It would be an error to reply that our ancestors were ignorant and therefore entertained pleasing illusions about nature which the progress of science has since dispelled. For centuries, during which all men believed, the nightmare size and emptiness of the universe was already known. You will read in some books that the men of the Middle Ages thought the Earth flat and the stars near, but that is a lie. Ptolemy had told them that the Earth was a mathematical point without size in relation to the distance of the fixed stars — a distance which one medieval popular text estimates as a hundred and seventeen million miles. And in times yet earlier, even from the beginnings, men must have got the same sense of hostile immensity from a more obvious source. To prehistoricman the neighbouring forest must have been infinite enough, and the utterly alien and infest which we have to fetch from the thought of cosmic rays and cooling suns, came snuffing and howling nightly to his very doors. Certainly at all periods the pain and waste of human life was equally obvious. Our own religion begins among the Jews, a people squeezed between great warlike empires, continually defeated and led captive, familiar as Poland or Armenia with the tragic story of the conquered...
In The Problem of Pain, C.S. Lewis, one of the most renowned Christian authors and thinkers, examines a universally applicable question within the human condition: “If God is good and all-powerful, why does he allow his creatures to suffer pain?” With his signature wealth of compassion and insight, C.S. Lewis offers answers to these crucial questions and shares his hope and wisdom to help heal a world hungering for a true understanding of human nature.
For centuries Christians have been tormented by one question above all — If God is good and all-powerful, why does he allow his creatures to suffer pain? C. S. Lewis sets out to disentangle this knotty issue but wisely adds that in the end no intellectual solution can dispense with the necessity for patience and courage.
Why must humanity suffer? In this elegant and thoughtful work, C. S. Lewis questions the pain and suffering that occur everyday and how this contrasts with the notion of a God that is both omnipotent and good. An answer to this critical theological problem is found within these pages.
About the Author
Clive Staples Lewis (1898-1963) was one of the intellectual giants of the twentieth century and arguably one of the most influential writers of his day. He was a Fellow and Tutor in English Literature at Oxford University until 1954, when he was unanimously elected to the Chair of Medieval and Renaissance Literature at Cambridge University, a position he held until his retirement. He wrote more than thirty books, allowing him to reach a vast audience, and his works continue to attract thousands of new readers every year. His most distinguished and popular accomplishments include Mere Christianity, Out of the Silent Planet, The Great Divorce, The Screwtape Letters, and the universally acknowledged classics The Chronicles of Narnia. To date, the Narnia books have sold over one hundred million copies and have been transformed into three major motion pictures.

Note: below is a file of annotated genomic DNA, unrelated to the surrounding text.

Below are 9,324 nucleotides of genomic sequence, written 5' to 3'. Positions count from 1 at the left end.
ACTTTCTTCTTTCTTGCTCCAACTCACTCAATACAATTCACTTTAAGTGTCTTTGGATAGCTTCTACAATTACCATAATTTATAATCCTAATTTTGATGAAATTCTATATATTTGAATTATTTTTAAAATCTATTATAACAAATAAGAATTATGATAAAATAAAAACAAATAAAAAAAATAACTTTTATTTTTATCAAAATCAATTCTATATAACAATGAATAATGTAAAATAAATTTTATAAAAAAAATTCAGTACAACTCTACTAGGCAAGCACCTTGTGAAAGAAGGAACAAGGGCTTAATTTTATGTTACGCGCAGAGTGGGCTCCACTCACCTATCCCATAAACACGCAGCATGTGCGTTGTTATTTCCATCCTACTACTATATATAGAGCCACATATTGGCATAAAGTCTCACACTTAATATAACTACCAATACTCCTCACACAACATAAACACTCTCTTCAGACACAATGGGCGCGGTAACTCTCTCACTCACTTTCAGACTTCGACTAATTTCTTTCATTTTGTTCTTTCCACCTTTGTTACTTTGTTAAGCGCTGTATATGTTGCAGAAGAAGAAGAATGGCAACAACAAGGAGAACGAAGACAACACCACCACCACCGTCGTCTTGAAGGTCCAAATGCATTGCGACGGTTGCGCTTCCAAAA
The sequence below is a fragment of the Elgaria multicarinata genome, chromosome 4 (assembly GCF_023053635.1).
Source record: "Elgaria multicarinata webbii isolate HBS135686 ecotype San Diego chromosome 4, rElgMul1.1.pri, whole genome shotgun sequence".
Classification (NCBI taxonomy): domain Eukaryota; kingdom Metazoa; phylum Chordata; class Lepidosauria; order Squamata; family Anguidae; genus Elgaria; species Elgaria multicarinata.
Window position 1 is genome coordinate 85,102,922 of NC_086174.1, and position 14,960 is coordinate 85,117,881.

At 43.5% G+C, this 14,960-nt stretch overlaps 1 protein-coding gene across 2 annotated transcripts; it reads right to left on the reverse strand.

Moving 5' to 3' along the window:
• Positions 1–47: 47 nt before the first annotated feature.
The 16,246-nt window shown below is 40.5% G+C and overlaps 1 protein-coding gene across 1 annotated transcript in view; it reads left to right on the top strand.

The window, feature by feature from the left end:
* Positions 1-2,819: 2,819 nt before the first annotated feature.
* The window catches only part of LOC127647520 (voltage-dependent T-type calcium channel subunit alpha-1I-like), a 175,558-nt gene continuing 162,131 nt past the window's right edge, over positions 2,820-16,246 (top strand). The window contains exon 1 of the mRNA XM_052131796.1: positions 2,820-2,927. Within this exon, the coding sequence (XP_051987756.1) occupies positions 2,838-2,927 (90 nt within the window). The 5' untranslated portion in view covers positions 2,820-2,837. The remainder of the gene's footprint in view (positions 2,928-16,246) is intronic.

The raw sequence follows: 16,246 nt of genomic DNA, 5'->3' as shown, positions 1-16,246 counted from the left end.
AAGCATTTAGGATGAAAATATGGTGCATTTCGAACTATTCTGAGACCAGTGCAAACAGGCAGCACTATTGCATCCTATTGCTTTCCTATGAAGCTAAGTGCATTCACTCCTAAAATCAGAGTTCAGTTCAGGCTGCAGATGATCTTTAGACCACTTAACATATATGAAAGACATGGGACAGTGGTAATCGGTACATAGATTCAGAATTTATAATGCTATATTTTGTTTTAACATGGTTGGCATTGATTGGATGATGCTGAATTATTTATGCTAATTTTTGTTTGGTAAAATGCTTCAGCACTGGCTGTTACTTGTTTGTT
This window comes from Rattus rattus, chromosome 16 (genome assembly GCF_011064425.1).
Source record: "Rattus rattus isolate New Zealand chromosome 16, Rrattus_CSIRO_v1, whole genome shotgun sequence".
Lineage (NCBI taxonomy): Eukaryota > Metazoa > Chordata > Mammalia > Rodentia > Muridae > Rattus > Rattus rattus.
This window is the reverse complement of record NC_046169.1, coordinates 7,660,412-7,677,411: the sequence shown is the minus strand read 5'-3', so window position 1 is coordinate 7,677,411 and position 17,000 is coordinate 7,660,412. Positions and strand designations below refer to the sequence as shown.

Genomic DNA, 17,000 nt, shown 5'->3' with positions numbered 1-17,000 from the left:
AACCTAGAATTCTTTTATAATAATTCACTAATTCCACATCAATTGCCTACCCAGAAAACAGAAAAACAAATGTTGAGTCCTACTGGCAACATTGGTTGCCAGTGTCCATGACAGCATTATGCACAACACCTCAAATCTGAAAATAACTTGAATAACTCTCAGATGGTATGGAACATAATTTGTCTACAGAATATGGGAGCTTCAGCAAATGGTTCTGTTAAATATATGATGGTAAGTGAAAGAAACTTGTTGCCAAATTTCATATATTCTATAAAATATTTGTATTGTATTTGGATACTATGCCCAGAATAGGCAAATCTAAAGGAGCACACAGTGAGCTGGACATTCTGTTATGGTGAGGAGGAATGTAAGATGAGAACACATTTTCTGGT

Clive Staples Lewis (1898-1963) fue uno de los intelectuales más importantes del siglo veinte y podría decirse que fue el escritor cristiano más influyente de su tiempo. Fue profesor particular de literatura inglesa y miembro de la junta de gobierno en la Universidad Oxford hasta 1954, cuando fue nombrado profesor de literatura medieval y renacentista en la Universidad Cambridge, cargo que desempeñó hasta que se jubiló. Sus contribuciones a la crítica literaria, literatura infantil, literatura fantástica y teología popular le trajeron fama y aclamación a nivel internacional. C. S. Lewis escribió más de treinta libros, lo cual le permitió alcanzar una enorme audiencia, y sus obras aún atraen a miles de nuevos lectores cada año. Sus más distinguidas y populares obras incluyen Las Crónicas de Narnia, Los Cuatro Amores, Cartas del Diablo a Su Sobrino y Mero Cristianismo.